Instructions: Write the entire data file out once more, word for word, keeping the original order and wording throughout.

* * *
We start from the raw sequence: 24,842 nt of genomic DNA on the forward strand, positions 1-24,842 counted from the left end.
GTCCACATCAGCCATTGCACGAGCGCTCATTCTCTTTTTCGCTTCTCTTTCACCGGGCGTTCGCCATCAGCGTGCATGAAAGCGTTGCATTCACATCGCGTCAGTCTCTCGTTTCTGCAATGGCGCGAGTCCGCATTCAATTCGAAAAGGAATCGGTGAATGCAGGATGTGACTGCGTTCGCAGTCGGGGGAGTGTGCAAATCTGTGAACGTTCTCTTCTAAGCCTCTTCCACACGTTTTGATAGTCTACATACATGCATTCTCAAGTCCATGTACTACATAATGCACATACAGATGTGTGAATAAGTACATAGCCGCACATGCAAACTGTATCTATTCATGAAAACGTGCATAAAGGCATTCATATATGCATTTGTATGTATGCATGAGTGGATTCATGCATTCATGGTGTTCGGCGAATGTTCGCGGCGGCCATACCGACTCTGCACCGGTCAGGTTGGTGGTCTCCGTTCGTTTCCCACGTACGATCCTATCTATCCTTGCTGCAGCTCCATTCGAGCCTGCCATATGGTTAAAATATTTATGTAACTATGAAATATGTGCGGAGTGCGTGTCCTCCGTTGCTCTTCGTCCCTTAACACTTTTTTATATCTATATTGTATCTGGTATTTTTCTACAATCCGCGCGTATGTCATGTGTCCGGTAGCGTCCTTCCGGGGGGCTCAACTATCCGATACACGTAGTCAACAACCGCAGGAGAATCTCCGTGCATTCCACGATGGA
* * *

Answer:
We start from the raw sequence: 24,842 nt of genomic DNA on the forward strand, positions 1-24,842 counted from the left end.
GTCCACATCAGCCATTGCACGAGCGCTCATTCTCTTTTTCGCTTCTCTTTCACCGGGCGTTCGCCATCAGCGTGCATGAAAGCGTTGCATTCACATCGCGTCAGTCTCTCGTTTCTGCAATGGCGCGAGTCCGCATTCAATTCGAAAAGGAATCGGTGAATGCAGGATGTGACTGCGTTCGCAGTCGGGGGAGTGTGCAAATCTGTGAACGTTCTCTTCTAAGCCTCTTCCACACGTTTTGATAGTCTACATACATGCATTCTCAAGTCCATGTACTACATAATGCACATACAGATGTGTGAATAAGTACATAGCCGCACATGCAAACTGTATCTATTCATGAAAACGTGCATAAAGGCATTCATATATGCATTTGTATGTATGCATGAGTGGATTCATGCATTCATGGTGTTCGGCGAATGTTCGCGGCGGCCATACCGACTCTGCACCGGTCAGGTTGGTGGTCTCCGTTCGTTTCCCACGTACGATCCTATCTATCCTTGCTGCAGCTCCATTCGAGCCTGCCATATGGTTAAAATATTTATGTAACTATGAAATATGTGCGGAGTGCGTGTCCTCCGTTGCTCTTCGTCCCTTAACACTTTTTTATATCTATATTGTATCTGGTATTTTTCTACAATCCGCGCGTATGTCATGTGTCCGGTAGCGTCCTTCCGGGGGGCTCAACTATCCGATACACGTAGTCAACAACCGCAGGAGAATCTCCGTGCATTCCACGATGGA